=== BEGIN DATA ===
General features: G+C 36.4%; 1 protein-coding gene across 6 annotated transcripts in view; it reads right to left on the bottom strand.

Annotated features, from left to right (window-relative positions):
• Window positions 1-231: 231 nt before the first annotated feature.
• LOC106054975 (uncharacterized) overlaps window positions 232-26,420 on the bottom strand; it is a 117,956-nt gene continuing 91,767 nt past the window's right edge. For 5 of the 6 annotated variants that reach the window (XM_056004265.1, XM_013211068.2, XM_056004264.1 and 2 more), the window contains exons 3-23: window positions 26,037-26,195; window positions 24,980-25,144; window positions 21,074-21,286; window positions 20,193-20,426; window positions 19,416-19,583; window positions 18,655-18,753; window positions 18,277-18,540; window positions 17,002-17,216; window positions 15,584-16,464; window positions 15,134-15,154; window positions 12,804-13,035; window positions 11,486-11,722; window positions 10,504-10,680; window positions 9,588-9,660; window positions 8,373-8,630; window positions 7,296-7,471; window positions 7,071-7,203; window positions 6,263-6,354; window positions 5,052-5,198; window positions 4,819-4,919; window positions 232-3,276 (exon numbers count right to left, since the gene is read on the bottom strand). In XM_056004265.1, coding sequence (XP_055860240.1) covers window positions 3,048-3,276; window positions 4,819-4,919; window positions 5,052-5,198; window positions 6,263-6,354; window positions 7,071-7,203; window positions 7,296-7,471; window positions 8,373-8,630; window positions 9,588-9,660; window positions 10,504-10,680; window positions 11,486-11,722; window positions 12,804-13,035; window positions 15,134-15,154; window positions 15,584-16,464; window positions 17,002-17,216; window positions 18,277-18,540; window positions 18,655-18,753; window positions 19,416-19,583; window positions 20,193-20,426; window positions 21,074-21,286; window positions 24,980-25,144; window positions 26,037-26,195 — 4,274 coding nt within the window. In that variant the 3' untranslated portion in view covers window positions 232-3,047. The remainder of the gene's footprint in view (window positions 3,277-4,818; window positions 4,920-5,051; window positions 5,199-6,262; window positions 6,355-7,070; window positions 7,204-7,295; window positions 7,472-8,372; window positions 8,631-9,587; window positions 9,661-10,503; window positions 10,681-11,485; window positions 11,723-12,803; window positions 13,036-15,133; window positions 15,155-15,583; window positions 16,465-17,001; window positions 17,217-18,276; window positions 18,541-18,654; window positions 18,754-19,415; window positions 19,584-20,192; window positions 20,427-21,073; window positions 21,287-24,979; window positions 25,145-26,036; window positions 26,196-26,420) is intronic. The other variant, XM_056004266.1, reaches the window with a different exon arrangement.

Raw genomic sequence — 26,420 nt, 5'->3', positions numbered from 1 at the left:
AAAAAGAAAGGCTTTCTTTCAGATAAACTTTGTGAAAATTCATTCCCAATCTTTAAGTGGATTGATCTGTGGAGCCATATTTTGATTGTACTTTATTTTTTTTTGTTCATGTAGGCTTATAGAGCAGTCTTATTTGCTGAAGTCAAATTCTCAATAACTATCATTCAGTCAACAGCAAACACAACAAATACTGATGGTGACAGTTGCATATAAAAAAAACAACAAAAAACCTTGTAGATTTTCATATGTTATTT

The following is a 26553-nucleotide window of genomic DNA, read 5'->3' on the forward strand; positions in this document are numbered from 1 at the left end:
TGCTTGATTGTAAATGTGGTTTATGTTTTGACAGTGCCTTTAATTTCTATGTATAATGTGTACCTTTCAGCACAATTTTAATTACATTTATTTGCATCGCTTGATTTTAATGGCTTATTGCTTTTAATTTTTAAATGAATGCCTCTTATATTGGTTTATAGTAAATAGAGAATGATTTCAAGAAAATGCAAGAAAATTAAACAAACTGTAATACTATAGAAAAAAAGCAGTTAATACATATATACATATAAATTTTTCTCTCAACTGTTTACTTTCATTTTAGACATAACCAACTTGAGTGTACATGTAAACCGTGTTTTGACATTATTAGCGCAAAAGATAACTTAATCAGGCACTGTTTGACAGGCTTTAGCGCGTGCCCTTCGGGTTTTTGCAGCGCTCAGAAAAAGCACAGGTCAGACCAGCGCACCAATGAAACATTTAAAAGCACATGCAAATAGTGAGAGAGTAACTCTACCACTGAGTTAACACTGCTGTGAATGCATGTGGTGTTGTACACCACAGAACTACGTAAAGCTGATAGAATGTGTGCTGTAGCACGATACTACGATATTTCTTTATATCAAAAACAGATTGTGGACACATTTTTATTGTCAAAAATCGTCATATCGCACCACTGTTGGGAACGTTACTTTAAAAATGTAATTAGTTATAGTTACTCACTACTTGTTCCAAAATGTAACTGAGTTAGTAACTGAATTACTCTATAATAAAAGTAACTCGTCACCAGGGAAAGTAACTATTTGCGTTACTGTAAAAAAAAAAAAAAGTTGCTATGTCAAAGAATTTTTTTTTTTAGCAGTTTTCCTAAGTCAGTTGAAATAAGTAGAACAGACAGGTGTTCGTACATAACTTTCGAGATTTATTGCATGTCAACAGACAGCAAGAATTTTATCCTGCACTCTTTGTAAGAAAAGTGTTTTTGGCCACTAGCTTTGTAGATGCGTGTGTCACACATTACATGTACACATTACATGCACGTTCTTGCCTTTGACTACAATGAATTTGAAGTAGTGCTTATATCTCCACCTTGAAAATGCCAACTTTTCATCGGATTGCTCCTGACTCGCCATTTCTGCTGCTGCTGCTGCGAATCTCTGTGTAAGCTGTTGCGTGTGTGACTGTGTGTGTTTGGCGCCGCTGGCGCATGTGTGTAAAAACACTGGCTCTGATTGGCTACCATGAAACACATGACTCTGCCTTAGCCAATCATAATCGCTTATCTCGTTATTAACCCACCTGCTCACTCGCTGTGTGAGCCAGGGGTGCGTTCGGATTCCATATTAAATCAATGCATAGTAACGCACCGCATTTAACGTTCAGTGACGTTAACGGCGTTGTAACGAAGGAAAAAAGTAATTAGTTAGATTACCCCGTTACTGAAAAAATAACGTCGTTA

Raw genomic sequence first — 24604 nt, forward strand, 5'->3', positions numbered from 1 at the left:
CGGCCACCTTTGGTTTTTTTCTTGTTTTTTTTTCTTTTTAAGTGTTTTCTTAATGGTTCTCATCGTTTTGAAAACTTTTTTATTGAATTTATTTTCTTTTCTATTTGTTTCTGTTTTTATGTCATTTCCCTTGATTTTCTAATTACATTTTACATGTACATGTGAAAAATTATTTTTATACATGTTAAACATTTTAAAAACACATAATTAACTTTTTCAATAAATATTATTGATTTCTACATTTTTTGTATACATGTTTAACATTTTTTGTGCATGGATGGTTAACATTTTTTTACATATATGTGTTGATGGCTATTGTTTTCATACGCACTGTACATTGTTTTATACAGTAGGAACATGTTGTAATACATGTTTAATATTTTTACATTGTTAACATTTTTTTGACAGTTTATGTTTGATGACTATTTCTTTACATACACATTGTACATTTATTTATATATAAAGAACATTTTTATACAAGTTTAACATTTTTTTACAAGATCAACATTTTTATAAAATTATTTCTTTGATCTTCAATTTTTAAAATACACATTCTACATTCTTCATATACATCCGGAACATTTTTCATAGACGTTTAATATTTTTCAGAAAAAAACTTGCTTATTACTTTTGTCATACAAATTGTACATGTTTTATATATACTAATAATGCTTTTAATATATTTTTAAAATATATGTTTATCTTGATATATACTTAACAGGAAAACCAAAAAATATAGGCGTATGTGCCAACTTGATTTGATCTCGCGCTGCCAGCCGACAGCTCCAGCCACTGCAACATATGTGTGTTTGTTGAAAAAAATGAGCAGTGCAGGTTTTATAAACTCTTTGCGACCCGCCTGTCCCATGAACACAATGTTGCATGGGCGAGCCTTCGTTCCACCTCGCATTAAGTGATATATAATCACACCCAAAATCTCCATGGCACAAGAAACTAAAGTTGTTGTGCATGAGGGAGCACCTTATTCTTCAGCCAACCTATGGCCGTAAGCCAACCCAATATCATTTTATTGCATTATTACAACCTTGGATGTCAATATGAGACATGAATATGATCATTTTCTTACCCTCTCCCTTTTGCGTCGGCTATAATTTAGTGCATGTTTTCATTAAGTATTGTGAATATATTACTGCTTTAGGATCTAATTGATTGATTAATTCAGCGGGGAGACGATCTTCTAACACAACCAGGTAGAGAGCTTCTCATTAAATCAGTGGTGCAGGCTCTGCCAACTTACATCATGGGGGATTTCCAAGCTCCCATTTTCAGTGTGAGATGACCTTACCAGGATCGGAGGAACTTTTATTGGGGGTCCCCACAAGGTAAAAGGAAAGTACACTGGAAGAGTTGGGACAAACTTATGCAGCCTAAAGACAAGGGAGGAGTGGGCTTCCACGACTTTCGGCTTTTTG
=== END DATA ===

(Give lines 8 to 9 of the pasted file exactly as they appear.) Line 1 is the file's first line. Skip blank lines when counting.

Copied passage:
TGCTTGATTGTAAATGTGGTTTATGTTTTGACAGTGCCTTTAATTTCTATGTATAATGTGTACCTTTCAGCACAATTTTAATTACATTTATTTGCATCGCTTGATTTTAATGGCTTATTGCTTTTAATTTTTAAATGAATGCCTCTTATATTGGTTTATAGTAAATAGAGAATGATTTCAAGAAAATGCAAGAAAATTAAACAAACTGTAATACTATAGAAAAAAAGCAGTTAATACATATATACATATAAATTTTTCTCTCAACTGTTTACTTTCATTTTAGACATAACCAACTTGAGTGTACATGTAAACCGTGTTTTGACATTATTAGCGCAAAAGATAACTTAATCAGGCACTGTTTGACAGGCTTTAGCGCGTGCCCTTCGGGTTTTTGCAGCGCTCAGAAAAAGCACAGGTCAGACCAGCGCACCAATGAAACATTTAAAAGCACATGCAAATAGTGAGAGAGTAACTCTACCACTGAGTTAACACTGCTGTGAATGCATGTGGTGTTGTACACCACAGAACTACGTAAAGCTGATAGAATGTGTGCTGTAGCACGATACTACGATATTTCTTTATATCAAAAACAGATTGTGGACACATTTTTATTGTCAAAAATCGTCATATCGCACCACTGTTGGGAACGTTACTTTAAAAATGTAATTAGTTATAGTTACTCACTACTTGTTCCAAAATGTAACTGAGTTAGTAACTGAATTACTCTATAATAAAAGTAACTCGTCACCAGGGAAAGTAACTATTTGCGTTACTGTAAAAAAAAAAAAAAGTTGCTATGTCAAAGAATTTTTTTTTTTAGCAGTTTTCCTAAGTCAGTTGAAATAAGTAGAACAGACAGGTGTTCGTACATAACTTTCGAGATTTATTGCATGTCAACAGACAGCAAGAATTTTATCCTGCACTCTTTGTAAGAAAAGTGTTTTTGGCCACTAGCTTTGTAGATGCGTGTGTCACACATTACATGTACACATTACATGCACGTTCTTGCCTTTGACTACAATGAATTTGAAGTAGTGCTTATATCTCCACCTTGAAAATGCCAACTTTTCATCGGATTGCTCCTGACTCGCCATTTCTGCTGCTGCTGCTGCGAATCTCTGTGTAAGCTGTTGCGTGTGTGACTGTGTGTGTTTGGCGCCGCTGGCGCATGTGTGTAAAAACACTGGCTCTGATTGGCTACCATGAAACACATGACTCTGCCTTAGCCAATCATAATCGCTTATCTCGTTATTAACCCACCTGCTCACTCGCTGTGTGAGCCAGGGGTGCGTTCGGATTCCATATTAAATCAATGCATAGTAACGCACCGCATTTAACGTTCAGTGACGTTAACGGCGTTGTAACGAAGGAAAAAAGTAATTAGTTAGATTACCCCGTTACTGAAAAAATAACGTCGTTA

Raw genomic sequence first — 24604 nt, forward strand, 5'->3', positions numbered from 1 at the left: